Digital lending apps: Debt trap at the click of a button – beware!
There is a unique transformation in the Indian banking system. Digital lending apps and its loyal customers are gaining momentum, pushing the traditional retail lending practices of the banks somewhat on the back-foot.
Even as the transformation is pandemic-induced, the technology revolution making sweeping changes in the financial landscape in pre-covid times was all set to roll out digital lending platforms. But the virus unprecedentedly accelerated its growth.
What makes the emergence of digital lending apps a unique transformation? Let me explain. We were commonly coming across the stories of private deposit-collecting companies luring gullible public with higher rate of interest on deposits and later duping them of their hard earned money.
These private companies including chit fund companies swindled thousands of crores of public deposits. Though many owners of such companies were trapped in the legal net, the fact remains that the majority of these fraudsters still remain at large and untraced.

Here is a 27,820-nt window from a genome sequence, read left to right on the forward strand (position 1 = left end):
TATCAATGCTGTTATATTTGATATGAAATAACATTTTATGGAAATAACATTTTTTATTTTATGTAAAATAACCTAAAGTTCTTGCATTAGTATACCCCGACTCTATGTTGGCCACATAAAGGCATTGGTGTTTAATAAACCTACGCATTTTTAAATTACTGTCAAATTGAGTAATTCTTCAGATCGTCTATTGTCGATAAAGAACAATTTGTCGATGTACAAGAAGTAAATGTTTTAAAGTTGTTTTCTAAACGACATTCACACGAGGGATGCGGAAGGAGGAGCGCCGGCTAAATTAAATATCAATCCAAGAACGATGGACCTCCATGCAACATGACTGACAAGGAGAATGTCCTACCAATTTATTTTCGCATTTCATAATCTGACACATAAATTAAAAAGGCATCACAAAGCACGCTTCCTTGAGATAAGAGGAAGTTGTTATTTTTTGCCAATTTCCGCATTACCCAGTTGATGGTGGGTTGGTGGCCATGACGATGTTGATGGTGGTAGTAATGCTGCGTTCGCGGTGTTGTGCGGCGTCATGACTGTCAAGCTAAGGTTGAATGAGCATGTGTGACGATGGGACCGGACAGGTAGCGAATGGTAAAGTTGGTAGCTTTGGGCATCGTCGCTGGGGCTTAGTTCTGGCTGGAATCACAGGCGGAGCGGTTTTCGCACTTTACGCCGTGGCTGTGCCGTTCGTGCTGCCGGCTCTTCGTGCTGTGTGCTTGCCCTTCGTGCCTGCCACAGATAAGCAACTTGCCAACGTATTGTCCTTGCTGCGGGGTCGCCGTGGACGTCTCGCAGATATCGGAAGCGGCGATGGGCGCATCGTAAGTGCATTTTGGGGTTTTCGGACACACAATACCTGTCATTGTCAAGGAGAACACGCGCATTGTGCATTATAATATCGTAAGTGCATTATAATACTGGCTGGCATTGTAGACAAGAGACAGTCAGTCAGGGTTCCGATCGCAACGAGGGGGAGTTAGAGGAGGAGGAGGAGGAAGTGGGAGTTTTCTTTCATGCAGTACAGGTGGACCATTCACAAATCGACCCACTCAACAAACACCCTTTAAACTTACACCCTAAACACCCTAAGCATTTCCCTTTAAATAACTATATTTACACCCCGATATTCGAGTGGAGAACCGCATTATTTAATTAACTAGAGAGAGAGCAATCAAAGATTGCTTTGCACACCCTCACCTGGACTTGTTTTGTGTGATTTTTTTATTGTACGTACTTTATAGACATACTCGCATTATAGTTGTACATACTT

Precisely, in pre-covid times, the conman used to defraud the general public through tricky deposit schemes. Now, in covid-times, the people are defrauded through loans provided to them by these digital lending apps.
In fact, the foundation of an era of digital lending platforms has been laid which is all set to transform the traditional lending practices, especially in the retail sector.
Today, we come across digital lending apps making way for almost everybody’s smartphone. Most of the apps are unregulated and operating illegally. Reports indicate that millions of Indians rely on lending apps and there are no guiding sources for the borrowers to pick a legal lending app.
Reports are continuously surfacing in the media about the huge network of unauthorized and unregulated lending apps, especially China based lending apps, which have networked a huge chain of borrowers in India. Interestingly, these apps are clandestinely operating outside the ambit of radar of any regulatory authority in India.
They have been lending money outside the formal financial system of the country. Even as their loan appraisal and disbursal is quick, almost real-time, they lose no time to invoke their aggressive recovery tactics on a small miss in repayment.
Notably, these digital lending apps download contact lists, photos and other data from borrowers’ phones and the same is used against the borrower in case he defaults. There are chances that this data may be misused even when the borrower repays the money within the stipulated time.